Berthoud Weekly Surveyor | Covering all the angles in the Garden Spot

Keep it Local: Honeybunch Flower Co. is in full bloom in the Garden Spot

By: Shelley Widhalm | The Surveyor | July 22, 2021 | Business

Getting a bouquet of flowers doesn’t necessarily require a trip to the grocery store or an expensive online order when what grows in the yard can make a great, colorful arrangement.

That’s the message Kayla Coleman, owner of Honeybunch Flower Co. in Berthoud, wants to spread about flower arranging.

“There’s all these beautiful perennial plants we see every day or have in our yard. It doesn’t occur to (people) to cut them and bring them inside,” Coleman said.  “It’s a way to get people excited again and to get them to look at their spaces through a different lens.”

Coleman launched her home-based flower business in February after founding Berthoud Garden Girl in fall 2020, a landscape consulting business that provides advice on creating and caring for gardens and landscapes. In March, Coleman came up with a name for her flower business based on a nickname she uses for her husband, Austin.

Photo by Christina Gressianu – Kayla Coleman, owner of Honeybunch Flower Co. in Berthoud.

“It’s sort of a joke,” Coleman said. “He was very much the inspiration, so honeybunch is very fitting.”

Coleman and her husband used to frequently camp, and he’d make her wildflower bouquets. She thought they were “special,” liking that they were handmade rather than store-bought, she said.

Following that idea, Coleman grows flowers in her backyard, cuts them nearly every day and arranges what she cuts. She grows her flowers in a 14-foot by 16-foot garden that also has fruit trees, mint and asparagus. She calls the garden a cut-flower garden or a micro-farm since she grows flowers from seed for production.

“My flowers are starting to produce,” Coleman said. “All my summer stuff is kicking in.”

The flowers include a few annuals, like dahlias, sweet peas and snapdragons, along with several perennials like black-eyed Susans, buttercups, coneflowers, lamb’s ear and lady’s mantel. Coleman doesn’t use pesticides or herbicides, making the flowers as organic as she can.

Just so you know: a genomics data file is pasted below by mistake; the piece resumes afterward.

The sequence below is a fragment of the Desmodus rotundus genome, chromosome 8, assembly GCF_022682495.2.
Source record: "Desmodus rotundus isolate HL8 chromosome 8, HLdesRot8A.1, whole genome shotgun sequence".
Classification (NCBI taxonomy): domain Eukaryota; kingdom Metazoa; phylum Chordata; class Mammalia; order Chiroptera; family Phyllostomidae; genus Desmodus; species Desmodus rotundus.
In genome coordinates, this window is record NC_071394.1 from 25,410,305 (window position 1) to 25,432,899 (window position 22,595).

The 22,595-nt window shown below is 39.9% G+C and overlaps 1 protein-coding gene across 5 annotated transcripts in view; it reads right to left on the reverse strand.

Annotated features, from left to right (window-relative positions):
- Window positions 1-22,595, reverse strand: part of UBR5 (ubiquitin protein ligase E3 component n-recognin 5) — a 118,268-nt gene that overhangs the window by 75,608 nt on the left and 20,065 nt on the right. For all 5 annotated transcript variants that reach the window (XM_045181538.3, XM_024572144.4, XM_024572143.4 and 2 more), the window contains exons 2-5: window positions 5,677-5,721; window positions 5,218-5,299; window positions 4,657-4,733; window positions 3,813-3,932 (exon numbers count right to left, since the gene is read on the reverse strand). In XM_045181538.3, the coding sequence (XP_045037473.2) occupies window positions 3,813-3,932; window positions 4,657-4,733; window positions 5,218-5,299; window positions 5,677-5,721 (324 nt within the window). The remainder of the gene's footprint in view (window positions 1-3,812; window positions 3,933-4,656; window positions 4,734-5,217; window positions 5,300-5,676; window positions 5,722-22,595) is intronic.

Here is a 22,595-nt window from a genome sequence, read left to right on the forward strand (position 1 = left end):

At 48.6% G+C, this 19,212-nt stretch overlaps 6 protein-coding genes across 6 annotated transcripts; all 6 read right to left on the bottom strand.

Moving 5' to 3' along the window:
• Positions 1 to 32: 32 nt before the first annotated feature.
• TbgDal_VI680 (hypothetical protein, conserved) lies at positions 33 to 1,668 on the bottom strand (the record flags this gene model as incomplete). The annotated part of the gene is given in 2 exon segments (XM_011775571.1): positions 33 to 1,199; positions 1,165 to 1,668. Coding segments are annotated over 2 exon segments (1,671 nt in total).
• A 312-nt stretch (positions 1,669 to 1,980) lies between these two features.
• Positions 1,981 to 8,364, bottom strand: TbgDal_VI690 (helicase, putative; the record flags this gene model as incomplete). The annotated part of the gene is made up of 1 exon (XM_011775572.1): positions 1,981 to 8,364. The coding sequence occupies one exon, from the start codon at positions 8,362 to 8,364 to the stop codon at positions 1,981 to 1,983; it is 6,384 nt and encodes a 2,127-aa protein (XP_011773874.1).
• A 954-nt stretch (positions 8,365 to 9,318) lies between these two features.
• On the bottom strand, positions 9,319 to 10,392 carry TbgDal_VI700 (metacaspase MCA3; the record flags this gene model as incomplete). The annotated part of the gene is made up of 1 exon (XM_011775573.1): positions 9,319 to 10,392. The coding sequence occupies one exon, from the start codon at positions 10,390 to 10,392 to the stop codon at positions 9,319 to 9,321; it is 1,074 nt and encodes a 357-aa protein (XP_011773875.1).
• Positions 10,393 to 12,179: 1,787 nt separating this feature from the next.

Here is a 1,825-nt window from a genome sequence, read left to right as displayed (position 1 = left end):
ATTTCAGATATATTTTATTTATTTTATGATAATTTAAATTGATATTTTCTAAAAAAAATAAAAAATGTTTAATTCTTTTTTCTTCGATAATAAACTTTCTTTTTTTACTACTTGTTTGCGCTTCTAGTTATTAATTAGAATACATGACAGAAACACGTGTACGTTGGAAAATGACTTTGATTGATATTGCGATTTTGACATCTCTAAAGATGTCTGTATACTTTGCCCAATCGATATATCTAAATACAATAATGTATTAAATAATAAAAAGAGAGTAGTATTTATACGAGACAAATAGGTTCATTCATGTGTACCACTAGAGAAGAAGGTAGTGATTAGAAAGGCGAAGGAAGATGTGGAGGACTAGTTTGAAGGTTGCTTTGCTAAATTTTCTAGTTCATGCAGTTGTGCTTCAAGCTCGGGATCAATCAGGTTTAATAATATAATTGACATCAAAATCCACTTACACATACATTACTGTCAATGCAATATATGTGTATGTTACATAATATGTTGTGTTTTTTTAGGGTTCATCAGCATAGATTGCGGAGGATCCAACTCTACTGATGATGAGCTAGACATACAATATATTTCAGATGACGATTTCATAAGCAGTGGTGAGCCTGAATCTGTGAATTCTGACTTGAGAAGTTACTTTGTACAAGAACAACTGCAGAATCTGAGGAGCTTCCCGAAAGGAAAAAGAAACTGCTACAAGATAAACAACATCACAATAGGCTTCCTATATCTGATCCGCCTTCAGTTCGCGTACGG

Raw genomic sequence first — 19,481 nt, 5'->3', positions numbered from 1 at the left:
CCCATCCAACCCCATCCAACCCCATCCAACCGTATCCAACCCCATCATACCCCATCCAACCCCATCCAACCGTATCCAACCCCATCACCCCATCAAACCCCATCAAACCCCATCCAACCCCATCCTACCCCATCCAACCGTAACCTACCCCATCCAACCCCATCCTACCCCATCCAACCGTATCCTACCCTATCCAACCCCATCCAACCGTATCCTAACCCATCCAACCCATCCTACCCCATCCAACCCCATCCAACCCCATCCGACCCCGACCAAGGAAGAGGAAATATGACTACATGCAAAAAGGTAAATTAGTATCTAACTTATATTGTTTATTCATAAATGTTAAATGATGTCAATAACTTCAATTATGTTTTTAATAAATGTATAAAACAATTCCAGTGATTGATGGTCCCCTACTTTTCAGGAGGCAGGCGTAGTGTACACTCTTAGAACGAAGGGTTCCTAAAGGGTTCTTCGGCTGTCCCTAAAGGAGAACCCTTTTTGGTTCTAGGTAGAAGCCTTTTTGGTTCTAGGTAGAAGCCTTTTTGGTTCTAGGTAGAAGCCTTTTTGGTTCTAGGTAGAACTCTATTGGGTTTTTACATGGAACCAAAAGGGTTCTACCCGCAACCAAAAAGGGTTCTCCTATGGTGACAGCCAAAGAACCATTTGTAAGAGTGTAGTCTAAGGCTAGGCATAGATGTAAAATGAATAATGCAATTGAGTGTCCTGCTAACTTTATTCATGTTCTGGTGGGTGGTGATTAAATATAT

Coleman creates small and large bouquets by request and for small gatherings, like parties, anniversaries and birthdays, but doesn’t do weddings or large events. She cuts flowers every morning, so they’re fresh as possible. She uses the cuts to arrange her bouquets, listing her creations on her website, www.honeybunchflowerco.com, and social media accounts—visitors can contact her and send a request for one of her bouquets.

“I’m not a florist,” Coleman said. “The bouquets aren’t made to order. It’s what I have available. Most florists order their flowers. I have cut flowers for sale.”

Coleman arranges an average of five to 10 bouquets a week, depending on what’s ready for cutting.

“I want people to have access to really fresh flowers,” Coleman said. “I really want people to have something they’ll love and enjoy.”

Coleman wants the flowers to be affordable and for her customers to not feel like giving them is a chore, because it’s expected on certain occasions.

Courtesy photo- “Rosie” the micro-truck used to deliver flowers in the 80513 zip code.

“I want to create flowers in a price range I would pay,” Coleman said.

Coleman delivers her flowers in a micro-truck with red wheels she calls Rosie—customers also can pick them up at her garden at 356 Bronco Court. She delivers the flowers for free in the 80513 zip code and, right now, is delivering only in Berthoud. She also plans to begin selling her flowers at the South Street Market in Louisville after it opens July 16.

The flowers are part of Coleman’s mini-mobile market, where she also sells hand-painted ceramics, primarily planters, vases and garden markers. She paints the ceramics and fires them in a kiln at Glass of Art in Berthoud. She also makes weighted eye pillows using lavender from Heritage Lavender, LLC, in Berthoud and flaxseed, sewn up in organic cotton. The eye pillows serve as a relaxation mask.

Coleman donates the flowers she doesn’t sell within two to three days to local nursing homes, long-term care facilities and “families who could use a smile,” as stated on her website.

“I love giving them away as much as selling them,” Coleman said.

For more information, visit Coleman at honeybunchflowerco.com or email her at [email protected]

 

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